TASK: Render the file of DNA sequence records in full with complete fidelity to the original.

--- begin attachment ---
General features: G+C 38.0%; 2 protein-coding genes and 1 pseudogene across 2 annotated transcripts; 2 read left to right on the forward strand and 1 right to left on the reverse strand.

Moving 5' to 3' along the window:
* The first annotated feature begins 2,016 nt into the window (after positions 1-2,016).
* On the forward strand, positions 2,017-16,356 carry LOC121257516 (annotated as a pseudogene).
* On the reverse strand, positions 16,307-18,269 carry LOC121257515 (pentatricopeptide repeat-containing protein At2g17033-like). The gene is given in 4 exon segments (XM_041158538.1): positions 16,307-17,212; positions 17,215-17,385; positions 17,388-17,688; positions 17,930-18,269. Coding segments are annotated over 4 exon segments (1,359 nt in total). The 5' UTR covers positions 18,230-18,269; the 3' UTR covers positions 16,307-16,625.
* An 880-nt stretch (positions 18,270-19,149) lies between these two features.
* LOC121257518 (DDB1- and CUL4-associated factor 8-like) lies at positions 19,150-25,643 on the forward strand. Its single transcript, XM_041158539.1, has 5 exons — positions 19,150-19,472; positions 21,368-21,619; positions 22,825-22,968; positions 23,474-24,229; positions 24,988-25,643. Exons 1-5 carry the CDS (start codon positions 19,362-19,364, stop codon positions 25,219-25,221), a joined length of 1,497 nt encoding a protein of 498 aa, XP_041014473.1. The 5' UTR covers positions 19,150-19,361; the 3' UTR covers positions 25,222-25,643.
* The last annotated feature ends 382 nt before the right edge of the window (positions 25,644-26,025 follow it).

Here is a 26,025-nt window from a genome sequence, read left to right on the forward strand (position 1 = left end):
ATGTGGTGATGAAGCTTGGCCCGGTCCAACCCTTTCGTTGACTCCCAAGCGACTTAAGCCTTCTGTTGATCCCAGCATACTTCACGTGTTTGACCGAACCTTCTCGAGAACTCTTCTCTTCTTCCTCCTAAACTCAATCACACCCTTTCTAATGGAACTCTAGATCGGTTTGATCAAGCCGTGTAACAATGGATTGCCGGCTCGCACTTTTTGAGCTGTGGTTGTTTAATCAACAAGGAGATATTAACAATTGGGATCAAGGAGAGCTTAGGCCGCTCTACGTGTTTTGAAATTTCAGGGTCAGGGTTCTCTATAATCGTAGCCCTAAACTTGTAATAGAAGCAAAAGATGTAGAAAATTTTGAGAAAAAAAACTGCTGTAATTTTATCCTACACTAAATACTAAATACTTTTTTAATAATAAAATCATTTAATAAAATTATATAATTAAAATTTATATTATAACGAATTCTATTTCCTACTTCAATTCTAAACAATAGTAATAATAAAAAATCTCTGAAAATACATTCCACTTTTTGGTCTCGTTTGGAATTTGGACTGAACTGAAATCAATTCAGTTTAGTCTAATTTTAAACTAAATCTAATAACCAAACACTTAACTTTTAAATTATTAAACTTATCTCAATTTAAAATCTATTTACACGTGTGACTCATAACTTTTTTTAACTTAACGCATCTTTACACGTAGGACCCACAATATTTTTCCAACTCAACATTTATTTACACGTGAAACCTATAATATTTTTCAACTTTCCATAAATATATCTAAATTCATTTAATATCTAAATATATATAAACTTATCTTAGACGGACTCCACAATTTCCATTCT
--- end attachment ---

General features: G+C 38.0%; 2 protein-coding genes and 1 pseudogene across 2 annotated transcripts; 2 read left to right on the forward strand and 1 right to left on the reverse strand.

Moving 5' to 3' along the window:
* The first annotated feature begins 2,016 nt into the window (after positions 1-2,016).
* On the forward strand, positions 2,017-16,356 carry LOC121257516 (annotated as a pseudogene).
* On the reverse strand, positions 16,307-18,269 carry LOC121257515 (pentatricopeptide repeat-containing protein At2g17033-like). The gene is given in 4 exon segments (XM_041158538.1): positions 16,307-17,212; positions 17,215-17,385; positions 17,388-17,688; positions 17,930-18,269. Coding segments are annotated over 4 exon segments (1,359 nt in total). The 5' UTR covers positions 18,230-18,269; the 3' UTR covers positions 16,307-16,625.
* An 880-nt stretch (positions 18,270-19,149) lies between these two features.
* LOC121257518 (DDB1- and CUL4-associated factor 8-like) lies at positions 19,150-25,643 on the forward strand. Its single transcript, XM_041158539.1, has 5 exons — positions 19,150-19,472; positions 21,368-21,619; positions 22,825-22,968; positions 23,474-24,229; positions 24,988-25,643. Exons 1-5 carry the CDS (start codon positions 19,362-19,364, stop codon positions 25,219-25,221), a joined length of 1,497 nt encoding a protein of 498 aa, XP_041014473.1. The 5' UTR covers positions 19,150-19,361; the 3' UTR covers positions 25,222-25,643.
* The last annotated feature ends 382 nt before the right edge of the window (positions 25,644-26,025 follow it).

Here is a 26,025-nt window from a genome sequence, read left to right on the forward strand (position 1 = left end):
ATGTGGTGATGAAGCTTGGCCCGGTCCAACCCTTTCGTTGACTCCCAAGCGACTTAAGCCTTCTGTTGATCCCAGCATACTTCACGTGTTTGACCGAACCTTCTCGAGAACTCTTCTCTTCTTCCTCCTAAACTCAATCACACCCTTTCTAATGGAACTCTAGATCGGTTTGATCAAGCCGTGTAACAATGGATTGCCGGCTCGCACTTTTTGAGCTGTGGTTGTTTAATCAACAAGGAGATATTAACAATTGGGATCAAGGAGAGCTTAGGCCGCTCTACGTGTTTTGAAATTTCAGGGTCAGGGTTCTCTATAATCGTAGCCCTAAACTTGTAATAGAAGCAAAAGATGTAGAAAATTTTGAGAAAAAAAACTGCTGTAATTTTATCCTACACTAAATACTAAATACTTTTTTAATAATAAAATCATTTAATAAAATTATATAATTAAAATTTATATTATAACGAATTCTATTTCCTACTTCAATTCTAAACAATAGTAATAATAAAAAATCTCTGAAAATACATTCCACTTTTTGGTCTCGTTTGGAATTTGGACTGAACTGAAATCAATTCAGTTTAGTCTAATTTTAAACTAAATCTAATAACCAAACACTTAACTTTTAAATTATTAAACTTATCTCAATTTAAAATCTATTTACACGTGTGACTCATAACTTTTTTTAACTTAACGCATCTTTACACGTAGGACCCACAATATTTTTCCAACTCAACATTTATTTACACGTGAAACCTATAATATTTTTCAACTTTCCATAAATATATCTAAATTCATTTAATATCTAAATATATATAAACTTATCTTAGACGGACTCCACAATTTCCATTCT